RV: I try not to impose my politics on them because that is unfair. It’s not for me to tell them what they need to say. It’s for me to shepherd their point of view onto the best platform in the best form.
AS: Why do you choose to work with student designers?
RV: There’s a great deal of joy. To be so close to the next generation of designers, I’m aware that each of those people in their career path is going to create a gazillion impressions, and I want them to understand the power and potential in that responsibility. They should know that there are just three kinds of message throughout their whole life that they’re going to design around. And those are messages of value. The first kind of value is personal and would be different for each person. The second kind will be something like, “On sale today…” That’s a message of value. Or, “The best car you’ll ever drive.” Then there’s the message of no value. I’m inviting designers to go through their career saying they should only do two of those three. It’s their responsibility to know what a message of value looks like and sounds like.
I want designers to be fine citizens. The success in this creative, immersive workshop has little to do with whether they make something powerful, but if they begin to feel like they are moving outside their own comfort zones into new creative territory, they will never forget what that felt like. If they recall that later in life, they will go there again.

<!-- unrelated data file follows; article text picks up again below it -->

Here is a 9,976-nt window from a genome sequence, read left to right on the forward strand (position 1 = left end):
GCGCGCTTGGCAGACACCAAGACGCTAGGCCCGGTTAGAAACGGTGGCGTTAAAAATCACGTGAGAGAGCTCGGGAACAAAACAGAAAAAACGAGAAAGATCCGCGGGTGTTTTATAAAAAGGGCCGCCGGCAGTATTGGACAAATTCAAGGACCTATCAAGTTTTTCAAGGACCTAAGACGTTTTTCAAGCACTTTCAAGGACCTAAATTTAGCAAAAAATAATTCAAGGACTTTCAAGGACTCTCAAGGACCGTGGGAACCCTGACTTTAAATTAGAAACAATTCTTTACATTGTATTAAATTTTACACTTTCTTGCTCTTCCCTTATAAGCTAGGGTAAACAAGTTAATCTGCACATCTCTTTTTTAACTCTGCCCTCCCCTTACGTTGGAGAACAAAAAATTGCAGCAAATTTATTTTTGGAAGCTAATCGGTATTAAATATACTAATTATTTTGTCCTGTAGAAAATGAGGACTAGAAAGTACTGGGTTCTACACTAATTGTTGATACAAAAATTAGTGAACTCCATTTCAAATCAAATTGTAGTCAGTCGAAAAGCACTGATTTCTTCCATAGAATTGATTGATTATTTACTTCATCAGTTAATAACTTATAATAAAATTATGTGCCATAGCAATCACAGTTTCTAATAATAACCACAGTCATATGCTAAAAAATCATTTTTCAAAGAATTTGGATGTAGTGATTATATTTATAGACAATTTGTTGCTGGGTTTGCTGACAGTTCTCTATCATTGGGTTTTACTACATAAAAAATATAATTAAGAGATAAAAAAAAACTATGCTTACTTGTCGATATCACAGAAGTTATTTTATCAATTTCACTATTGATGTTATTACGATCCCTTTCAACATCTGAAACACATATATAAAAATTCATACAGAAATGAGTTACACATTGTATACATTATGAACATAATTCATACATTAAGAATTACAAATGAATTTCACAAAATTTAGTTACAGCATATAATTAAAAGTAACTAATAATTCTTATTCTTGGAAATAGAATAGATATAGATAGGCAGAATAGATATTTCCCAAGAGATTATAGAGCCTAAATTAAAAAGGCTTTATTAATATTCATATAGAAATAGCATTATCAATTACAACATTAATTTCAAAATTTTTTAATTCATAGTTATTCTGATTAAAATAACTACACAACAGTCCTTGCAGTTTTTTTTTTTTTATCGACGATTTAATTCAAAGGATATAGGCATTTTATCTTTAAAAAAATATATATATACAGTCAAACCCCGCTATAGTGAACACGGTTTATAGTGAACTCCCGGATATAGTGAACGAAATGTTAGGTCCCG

Not everyone is trained to create and distribute messages the way designers are. Every experience people have can be traced back to design. Even if it’s reading the Bible. Someone had to create that typeset and illuminate those letters. Every piece of information you see on television, every text message you get on your iPhone, every theatre poster, and every menu you read is graphic design.
AS: Often people don’t realize that those examples are design because the medium is ephemeral—posters, menus, paper. It’s something people see or use in a specific moment and then don’t see again.
RV: The objective is to make those impressions more indelible and soul-stirring. When that happens and when the people who control those messages know how to shape and distribute them, the designs can be smarter, more impactful, and even healing when it’s necessary. Those are important things for us to be sensitive to in this upcoming workshop on gun violence. I don’t want it to just be about shock and awe because we don’t need too much more of that. We’ve just been through months of shock and awe.
(maybe) This Time runs through November 26 at the Ralph Arnold Gallery. For more information about the exhibition, please click here.
Rick Valicenti would like to express his gratitude to Dean Thomas Regan, to Chair of the Fine Arts Department, Sarah Gabel, and to Nicole Ferentz for their trust and interest in this creative activity.